Lubin received funding from NASA last year to study the possibility of using photonic laser thrust, a technology that does exist, as a new system to propel spacecraft to relativistic speeds, allowing them to travel farther than ever before. The project is called DEEP IN, or Directed Propulsion for Interstellar Exploration, and the technology could send a 100-kg (220-pound) probe to Mars in just three days, if research models are correct. A much heavier, crewed spacecraft could reach the red planet in a month—about a fifth of the time predicted for the SLS.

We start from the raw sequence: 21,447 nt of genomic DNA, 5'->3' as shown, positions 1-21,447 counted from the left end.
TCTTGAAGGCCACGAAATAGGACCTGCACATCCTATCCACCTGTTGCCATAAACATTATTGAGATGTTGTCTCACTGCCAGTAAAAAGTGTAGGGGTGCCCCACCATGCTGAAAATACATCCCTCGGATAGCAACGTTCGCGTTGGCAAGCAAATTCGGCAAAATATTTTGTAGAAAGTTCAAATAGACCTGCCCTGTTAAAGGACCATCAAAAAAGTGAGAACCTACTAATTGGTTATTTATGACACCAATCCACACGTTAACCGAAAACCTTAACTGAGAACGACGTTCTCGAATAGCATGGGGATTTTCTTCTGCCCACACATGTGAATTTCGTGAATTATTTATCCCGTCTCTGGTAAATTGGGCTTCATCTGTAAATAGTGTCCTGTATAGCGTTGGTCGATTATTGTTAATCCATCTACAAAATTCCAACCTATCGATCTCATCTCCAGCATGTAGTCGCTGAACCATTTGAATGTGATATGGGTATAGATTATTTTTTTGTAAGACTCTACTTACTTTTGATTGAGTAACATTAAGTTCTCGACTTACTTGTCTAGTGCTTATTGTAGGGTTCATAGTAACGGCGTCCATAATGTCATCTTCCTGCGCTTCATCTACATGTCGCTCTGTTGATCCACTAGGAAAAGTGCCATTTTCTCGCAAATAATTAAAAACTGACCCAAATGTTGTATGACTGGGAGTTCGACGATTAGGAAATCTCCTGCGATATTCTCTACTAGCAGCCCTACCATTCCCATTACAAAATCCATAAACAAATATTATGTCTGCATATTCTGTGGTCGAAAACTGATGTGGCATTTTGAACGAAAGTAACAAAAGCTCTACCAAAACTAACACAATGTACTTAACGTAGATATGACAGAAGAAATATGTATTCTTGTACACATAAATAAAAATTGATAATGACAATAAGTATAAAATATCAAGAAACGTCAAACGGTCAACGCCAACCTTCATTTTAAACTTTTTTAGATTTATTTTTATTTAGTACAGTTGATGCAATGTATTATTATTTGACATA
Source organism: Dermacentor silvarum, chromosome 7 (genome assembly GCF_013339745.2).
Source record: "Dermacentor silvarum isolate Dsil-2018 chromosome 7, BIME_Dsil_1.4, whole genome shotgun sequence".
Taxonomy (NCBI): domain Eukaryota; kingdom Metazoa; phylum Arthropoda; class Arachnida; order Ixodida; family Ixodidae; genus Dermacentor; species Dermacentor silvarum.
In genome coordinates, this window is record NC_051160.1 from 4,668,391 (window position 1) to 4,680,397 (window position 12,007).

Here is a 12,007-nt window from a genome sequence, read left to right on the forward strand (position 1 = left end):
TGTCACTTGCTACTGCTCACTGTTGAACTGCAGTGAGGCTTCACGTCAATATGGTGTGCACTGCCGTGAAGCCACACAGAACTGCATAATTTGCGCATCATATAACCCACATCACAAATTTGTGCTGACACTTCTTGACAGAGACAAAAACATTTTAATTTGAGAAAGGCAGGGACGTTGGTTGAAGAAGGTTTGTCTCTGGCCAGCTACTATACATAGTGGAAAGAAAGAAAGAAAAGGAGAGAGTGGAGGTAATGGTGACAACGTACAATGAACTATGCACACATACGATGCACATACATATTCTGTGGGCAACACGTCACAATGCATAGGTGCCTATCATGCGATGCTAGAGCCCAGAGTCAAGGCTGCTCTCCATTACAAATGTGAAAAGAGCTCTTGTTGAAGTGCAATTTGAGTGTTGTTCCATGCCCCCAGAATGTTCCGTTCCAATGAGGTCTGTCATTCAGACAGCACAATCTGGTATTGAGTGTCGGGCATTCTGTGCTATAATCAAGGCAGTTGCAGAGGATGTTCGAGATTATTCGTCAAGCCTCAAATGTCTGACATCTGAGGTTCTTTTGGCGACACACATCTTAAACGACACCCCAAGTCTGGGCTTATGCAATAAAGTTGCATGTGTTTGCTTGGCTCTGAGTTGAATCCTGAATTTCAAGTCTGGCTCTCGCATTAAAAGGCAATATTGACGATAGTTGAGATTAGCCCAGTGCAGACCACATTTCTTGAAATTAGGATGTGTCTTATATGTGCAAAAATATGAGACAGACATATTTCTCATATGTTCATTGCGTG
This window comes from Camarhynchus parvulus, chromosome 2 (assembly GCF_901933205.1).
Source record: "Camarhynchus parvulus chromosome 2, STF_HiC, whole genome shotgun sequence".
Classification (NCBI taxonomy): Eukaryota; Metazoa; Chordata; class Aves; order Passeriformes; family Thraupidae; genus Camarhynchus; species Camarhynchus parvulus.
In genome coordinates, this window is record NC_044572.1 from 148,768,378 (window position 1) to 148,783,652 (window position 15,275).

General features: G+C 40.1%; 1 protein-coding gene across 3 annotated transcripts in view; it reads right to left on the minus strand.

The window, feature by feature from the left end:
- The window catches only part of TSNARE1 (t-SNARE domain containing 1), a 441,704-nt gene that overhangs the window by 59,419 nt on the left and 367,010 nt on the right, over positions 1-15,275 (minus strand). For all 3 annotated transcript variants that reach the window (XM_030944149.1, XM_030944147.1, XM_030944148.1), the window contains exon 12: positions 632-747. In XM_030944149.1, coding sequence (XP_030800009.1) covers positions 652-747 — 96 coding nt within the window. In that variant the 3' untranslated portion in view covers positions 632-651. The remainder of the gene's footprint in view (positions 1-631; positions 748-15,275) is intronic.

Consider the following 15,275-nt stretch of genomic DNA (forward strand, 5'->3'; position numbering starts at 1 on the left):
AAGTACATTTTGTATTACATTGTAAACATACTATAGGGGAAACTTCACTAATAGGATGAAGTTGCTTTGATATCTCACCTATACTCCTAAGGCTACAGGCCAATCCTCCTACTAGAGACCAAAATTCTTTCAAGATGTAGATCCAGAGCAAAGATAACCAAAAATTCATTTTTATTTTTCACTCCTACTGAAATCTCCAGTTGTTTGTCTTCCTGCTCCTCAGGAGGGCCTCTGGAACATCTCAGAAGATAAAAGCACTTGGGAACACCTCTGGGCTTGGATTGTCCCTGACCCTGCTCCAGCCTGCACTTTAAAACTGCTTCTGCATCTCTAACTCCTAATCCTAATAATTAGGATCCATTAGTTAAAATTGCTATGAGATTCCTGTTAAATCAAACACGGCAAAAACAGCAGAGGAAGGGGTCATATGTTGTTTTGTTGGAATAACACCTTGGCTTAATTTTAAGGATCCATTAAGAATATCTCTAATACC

Photonic propulsion works by firing lasers at a reflective material like a solar sail. Though the photons in the laser do not have mass, they do have energy and momentum, and they transfer a small amount of kinetic energy to the reflective surface when they bounce off. In the frictionless vacuum of space, the continued acceleration could hypothetically push a spacecraft to around 30 percent of the speed of light, the types of speeds we have achieved in partial accelerators. After launching a spacecraft into orbit with a conventional rocket, the probe could unfurl a light sail to be hit by powerful lasers on Earth.